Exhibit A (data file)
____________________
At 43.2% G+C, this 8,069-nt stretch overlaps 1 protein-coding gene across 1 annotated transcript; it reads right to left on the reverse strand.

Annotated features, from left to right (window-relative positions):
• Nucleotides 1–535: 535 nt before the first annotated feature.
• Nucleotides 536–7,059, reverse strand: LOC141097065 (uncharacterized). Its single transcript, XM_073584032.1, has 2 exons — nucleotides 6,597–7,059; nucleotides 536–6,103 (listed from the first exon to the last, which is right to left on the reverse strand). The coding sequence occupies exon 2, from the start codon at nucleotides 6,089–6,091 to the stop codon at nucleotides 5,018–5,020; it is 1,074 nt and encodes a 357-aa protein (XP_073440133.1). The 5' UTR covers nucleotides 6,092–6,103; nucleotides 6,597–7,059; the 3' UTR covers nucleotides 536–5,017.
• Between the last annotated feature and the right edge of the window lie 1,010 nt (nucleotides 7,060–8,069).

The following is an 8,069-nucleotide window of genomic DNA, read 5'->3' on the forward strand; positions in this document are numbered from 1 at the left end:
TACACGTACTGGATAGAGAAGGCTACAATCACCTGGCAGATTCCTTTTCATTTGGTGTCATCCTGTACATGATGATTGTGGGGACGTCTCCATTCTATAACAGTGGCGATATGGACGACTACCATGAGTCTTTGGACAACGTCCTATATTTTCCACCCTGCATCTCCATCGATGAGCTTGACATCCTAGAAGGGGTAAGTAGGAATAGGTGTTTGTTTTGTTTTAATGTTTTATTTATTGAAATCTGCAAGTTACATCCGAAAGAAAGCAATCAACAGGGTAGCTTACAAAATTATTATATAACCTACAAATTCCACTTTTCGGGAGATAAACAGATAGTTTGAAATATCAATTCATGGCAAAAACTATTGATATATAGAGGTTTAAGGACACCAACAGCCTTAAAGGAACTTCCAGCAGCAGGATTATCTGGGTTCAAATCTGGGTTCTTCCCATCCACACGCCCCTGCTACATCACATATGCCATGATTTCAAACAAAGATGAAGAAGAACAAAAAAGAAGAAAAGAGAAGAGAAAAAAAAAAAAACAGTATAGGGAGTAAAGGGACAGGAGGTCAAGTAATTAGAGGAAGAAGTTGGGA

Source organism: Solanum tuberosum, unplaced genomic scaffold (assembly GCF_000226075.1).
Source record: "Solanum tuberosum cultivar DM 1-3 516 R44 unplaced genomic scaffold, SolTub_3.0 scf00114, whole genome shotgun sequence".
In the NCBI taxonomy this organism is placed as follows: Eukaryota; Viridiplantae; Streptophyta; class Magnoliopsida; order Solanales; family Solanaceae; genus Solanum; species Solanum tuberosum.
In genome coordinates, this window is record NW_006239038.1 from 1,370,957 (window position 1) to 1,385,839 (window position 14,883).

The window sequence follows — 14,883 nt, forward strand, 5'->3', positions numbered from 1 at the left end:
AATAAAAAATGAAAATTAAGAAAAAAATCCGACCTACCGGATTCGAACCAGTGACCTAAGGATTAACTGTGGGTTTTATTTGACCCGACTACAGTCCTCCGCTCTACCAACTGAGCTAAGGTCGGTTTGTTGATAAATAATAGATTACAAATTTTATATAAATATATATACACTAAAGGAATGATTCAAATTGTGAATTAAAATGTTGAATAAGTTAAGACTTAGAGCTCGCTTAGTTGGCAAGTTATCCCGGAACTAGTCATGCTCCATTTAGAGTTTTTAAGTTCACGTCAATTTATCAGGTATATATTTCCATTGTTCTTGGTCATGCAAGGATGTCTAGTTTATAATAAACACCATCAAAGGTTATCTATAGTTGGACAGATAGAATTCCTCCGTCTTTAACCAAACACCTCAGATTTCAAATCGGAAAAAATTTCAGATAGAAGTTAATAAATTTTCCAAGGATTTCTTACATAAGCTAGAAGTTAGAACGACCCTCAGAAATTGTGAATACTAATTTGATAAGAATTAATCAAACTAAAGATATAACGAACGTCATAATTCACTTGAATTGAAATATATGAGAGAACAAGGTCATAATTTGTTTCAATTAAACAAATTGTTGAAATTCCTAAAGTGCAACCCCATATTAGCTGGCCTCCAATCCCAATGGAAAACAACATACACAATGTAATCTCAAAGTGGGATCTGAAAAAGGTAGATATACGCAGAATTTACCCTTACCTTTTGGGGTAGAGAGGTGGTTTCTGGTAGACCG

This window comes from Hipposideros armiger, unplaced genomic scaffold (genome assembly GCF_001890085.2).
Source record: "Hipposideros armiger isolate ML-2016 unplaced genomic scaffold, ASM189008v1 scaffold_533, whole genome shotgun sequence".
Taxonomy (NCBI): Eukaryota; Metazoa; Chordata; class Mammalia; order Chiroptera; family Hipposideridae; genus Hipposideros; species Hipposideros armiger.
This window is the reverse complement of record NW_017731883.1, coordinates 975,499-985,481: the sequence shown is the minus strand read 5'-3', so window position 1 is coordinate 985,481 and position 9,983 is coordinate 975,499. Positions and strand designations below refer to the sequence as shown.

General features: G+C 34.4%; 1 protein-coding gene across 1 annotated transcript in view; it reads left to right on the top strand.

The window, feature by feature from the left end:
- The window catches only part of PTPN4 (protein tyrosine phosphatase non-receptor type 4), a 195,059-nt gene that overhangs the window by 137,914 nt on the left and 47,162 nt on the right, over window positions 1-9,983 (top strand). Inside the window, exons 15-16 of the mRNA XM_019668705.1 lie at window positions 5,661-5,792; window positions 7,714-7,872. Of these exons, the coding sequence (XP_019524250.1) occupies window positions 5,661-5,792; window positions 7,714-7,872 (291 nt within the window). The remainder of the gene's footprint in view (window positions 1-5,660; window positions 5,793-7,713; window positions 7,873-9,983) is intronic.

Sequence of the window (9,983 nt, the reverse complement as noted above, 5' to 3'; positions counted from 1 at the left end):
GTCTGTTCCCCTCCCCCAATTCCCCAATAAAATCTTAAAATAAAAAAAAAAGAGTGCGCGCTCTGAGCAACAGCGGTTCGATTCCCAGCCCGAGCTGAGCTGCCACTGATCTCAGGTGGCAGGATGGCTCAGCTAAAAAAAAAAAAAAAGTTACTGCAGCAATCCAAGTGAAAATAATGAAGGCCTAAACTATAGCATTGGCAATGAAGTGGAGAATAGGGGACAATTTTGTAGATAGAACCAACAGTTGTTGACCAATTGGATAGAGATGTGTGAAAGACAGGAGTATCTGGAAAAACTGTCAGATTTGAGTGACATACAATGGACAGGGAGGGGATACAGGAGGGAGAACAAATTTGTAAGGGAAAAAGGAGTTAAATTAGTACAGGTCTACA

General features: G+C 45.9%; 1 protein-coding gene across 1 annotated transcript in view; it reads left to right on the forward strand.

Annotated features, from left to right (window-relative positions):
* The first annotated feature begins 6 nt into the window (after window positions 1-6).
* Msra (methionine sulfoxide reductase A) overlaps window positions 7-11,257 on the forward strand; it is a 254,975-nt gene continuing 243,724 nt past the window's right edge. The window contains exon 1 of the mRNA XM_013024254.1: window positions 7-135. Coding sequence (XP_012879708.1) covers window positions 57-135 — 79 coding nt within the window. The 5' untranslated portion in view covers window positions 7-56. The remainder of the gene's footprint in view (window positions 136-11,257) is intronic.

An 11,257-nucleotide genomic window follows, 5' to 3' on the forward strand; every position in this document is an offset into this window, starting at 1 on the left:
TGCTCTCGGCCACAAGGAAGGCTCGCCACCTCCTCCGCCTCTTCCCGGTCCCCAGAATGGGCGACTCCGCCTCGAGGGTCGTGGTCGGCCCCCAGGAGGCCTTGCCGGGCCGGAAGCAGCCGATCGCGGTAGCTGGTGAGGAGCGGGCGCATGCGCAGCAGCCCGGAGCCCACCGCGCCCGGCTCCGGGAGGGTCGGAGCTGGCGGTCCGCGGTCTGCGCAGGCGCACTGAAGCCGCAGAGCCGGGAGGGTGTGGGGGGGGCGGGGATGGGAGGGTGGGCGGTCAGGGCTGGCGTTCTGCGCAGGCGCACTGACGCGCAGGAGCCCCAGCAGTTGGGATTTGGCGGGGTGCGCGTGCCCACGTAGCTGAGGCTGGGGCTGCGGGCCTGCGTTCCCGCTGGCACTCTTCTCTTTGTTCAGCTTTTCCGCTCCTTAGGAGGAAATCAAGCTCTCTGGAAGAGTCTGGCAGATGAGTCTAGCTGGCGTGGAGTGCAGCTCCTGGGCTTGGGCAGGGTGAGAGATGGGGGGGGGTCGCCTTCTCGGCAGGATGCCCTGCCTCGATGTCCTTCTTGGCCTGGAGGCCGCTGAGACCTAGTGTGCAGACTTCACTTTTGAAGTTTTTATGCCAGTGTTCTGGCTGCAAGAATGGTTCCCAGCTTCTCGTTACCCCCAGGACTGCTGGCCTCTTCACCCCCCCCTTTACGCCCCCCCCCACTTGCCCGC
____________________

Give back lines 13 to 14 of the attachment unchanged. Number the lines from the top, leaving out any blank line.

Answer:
AATAAAAAATGAAAATTAAGAAAAAAATCCGACCTACCGGATTCGAACCAGTGACCTAAGGATTAACTGTGGGTTTTATTTGACCCGACTACAGTCCTCCGCTCTACCAACTGAGCTAAGGTCGGTTTGTTGATAAATAATAGATTACAAATTTTATATAAATATATATACACTAAAGGAATGATTCAAATTGTGAATTAAAATGTTGAATAAGTTAAGACTTAGAGCTCGCTTAGTTGGCAAGTTATCCCGGAACTAGTCATGCTCCATTTAGAGTTTTTAAGTTCACGTCAATTTATCAGGTATATATTTCCATTGTTCTTGGTCATGCAAGGATGTCTAGTTTATAATAAACACCATCAAAGGTTATCTATAGTTGGACAGATAGAATTCCTCCGTCTTTAACCAAACACCTCAGATTTCAAATCGGAAAAAATTTCAGATAGAAGTTAATAAATTTTCCAAGGATTTCTTACATAAGCTAGAAGTTAGAACGACCCTCAGAAATTGTGAATACTAATTTGATAAGAATTAATCAAACTAAAGATATAACGAACGTCATAATTCACTTGAATTGAAATATATGAGAGAACAAGGTCATAATTTGTTTCAATTAAACAAATTGTTGAAATTCCTAAAGTGCAACCCCATATTAGCTGGCCTCCAATCCCAATGGAAAACAACATACACAATGTAATCTCAAAGTGGGATCTGAAAAAGGTAGATATACGCAGAATTTACCCTTACCTTTTGGGGTAGAGAGGTGGTTTCTGGTAGACCG

This window comes from Hipposideros armiger, unplaced genomic scaffold (genome assembly GCF_001890085.2).